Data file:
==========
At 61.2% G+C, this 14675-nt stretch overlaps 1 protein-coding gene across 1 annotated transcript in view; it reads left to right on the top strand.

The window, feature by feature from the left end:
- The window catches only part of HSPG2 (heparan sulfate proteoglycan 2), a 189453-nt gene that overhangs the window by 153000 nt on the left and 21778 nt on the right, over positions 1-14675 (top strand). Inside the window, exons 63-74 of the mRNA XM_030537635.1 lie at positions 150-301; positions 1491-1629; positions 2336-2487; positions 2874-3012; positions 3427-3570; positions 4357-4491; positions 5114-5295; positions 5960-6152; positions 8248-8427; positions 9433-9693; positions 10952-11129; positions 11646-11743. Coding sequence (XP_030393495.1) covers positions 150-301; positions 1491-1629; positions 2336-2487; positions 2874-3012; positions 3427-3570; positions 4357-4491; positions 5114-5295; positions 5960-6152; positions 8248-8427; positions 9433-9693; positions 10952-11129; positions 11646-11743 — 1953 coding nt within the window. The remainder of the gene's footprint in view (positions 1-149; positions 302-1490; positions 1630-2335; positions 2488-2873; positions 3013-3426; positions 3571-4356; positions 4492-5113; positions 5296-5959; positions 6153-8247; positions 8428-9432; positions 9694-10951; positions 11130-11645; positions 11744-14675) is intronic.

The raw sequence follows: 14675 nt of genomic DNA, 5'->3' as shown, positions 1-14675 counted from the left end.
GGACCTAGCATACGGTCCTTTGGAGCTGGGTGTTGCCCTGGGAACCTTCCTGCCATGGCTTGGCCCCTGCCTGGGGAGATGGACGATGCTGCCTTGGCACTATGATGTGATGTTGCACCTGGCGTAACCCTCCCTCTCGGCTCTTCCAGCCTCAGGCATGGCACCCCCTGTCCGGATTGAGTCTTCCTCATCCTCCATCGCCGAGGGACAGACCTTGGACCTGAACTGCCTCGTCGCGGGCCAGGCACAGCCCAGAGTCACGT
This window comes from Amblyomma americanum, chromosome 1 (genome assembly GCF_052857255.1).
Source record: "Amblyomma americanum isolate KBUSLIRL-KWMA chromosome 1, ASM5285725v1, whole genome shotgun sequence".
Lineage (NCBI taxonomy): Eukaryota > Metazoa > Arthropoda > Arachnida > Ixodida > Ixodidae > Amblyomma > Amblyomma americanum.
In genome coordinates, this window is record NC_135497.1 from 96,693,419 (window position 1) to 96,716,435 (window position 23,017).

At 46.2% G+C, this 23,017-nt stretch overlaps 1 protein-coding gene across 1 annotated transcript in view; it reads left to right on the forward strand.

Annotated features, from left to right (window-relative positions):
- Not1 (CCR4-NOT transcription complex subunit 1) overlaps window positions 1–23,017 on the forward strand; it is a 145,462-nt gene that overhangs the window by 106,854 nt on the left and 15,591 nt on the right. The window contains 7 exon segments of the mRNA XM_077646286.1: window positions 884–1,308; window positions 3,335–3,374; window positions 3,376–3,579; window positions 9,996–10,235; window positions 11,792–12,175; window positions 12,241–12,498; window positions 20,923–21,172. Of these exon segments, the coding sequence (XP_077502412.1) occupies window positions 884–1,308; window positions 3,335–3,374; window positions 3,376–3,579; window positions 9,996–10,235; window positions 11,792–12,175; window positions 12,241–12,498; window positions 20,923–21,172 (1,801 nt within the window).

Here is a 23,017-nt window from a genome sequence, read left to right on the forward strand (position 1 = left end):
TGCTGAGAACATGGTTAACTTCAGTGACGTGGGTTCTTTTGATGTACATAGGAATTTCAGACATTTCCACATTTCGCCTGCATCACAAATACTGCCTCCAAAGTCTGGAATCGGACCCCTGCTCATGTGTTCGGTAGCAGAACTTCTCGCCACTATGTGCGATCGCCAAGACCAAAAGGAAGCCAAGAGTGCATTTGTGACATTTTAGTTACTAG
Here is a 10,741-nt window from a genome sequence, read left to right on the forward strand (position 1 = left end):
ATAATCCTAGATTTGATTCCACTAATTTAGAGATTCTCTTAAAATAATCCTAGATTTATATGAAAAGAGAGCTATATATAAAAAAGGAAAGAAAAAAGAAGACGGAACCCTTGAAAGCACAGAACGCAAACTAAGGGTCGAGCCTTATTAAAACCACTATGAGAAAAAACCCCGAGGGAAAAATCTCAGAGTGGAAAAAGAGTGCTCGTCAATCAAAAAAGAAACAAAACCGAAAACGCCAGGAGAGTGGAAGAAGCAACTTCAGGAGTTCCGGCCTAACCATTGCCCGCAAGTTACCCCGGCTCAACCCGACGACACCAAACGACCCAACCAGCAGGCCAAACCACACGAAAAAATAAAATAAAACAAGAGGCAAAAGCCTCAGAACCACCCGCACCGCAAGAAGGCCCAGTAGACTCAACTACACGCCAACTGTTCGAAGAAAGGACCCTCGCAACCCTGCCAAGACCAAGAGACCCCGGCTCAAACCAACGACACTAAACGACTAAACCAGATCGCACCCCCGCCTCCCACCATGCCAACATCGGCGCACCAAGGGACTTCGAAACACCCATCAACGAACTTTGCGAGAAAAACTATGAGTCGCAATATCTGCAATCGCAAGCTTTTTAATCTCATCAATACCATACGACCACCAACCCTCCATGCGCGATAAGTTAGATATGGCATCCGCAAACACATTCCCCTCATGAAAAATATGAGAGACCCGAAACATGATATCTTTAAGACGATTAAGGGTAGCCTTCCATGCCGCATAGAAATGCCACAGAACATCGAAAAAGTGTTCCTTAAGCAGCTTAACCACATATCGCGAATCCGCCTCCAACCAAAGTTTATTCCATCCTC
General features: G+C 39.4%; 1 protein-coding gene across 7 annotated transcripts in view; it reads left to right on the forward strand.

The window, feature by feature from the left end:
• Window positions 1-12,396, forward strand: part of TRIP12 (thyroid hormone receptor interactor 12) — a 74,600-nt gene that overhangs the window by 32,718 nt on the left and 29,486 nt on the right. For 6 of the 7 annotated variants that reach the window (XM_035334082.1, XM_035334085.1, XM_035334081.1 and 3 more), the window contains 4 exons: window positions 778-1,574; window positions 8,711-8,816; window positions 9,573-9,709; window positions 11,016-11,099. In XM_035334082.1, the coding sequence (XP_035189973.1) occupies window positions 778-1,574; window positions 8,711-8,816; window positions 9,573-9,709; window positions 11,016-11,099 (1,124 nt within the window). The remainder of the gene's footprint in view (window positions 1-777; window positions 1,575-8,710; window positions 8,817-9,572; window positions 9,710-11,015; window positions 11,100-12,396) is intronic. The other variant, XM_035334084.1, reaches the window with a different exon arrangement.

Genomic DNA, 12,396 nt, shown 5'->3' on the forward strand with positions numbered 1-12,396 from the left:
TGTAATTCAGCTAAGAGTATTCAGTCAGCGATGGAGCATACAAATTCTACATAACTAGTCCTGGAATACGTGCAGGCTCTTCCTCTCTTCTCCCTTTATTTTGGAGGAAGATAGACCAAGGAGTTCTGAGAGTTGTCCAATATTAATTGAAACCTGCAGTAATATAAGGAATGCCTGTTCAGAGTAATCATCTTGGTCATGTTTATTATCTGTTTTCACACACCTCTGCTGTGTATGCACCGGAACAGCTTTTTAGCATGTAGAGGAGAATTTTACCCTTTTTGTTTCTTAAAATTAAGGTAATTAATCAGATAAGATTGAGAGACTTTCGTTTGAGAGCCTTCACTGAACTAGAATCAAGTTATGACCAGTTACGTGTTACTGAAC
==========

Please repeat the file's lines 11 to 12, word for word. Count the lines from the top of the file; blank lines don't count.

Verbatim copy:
Annotated features, from left to right (window-relative positions):
- Not1 (CCR4-NOT transcription complex subunit 1) overlaps window positions 1–23,017 on the forward strand; it is a 145,462-nt gene that overhangs the window by 106,854 nt on the left and 15,591 nt on the right. The window contains 7 exon segments of the mRNA XM_077646286.1: window positions 884–1,308; window positions 3,335–3,374; window positions 3,376–3,579; window positions 9,996–10,235; window positions 11,792–12,175; window positions 12,241–12,498; window positions 20,923–21,172. Of these exon segments, the coding sequence (XP_077502412.1) occupies window positions 884–1,308; window positions 3,335–3,374; window positions 3,376–3,579; window positions 9,996–10,235; window positions 11,792–12,175; window positions 12,241–12,498; window positions 20,923–21,172 (1,801 nt within the window).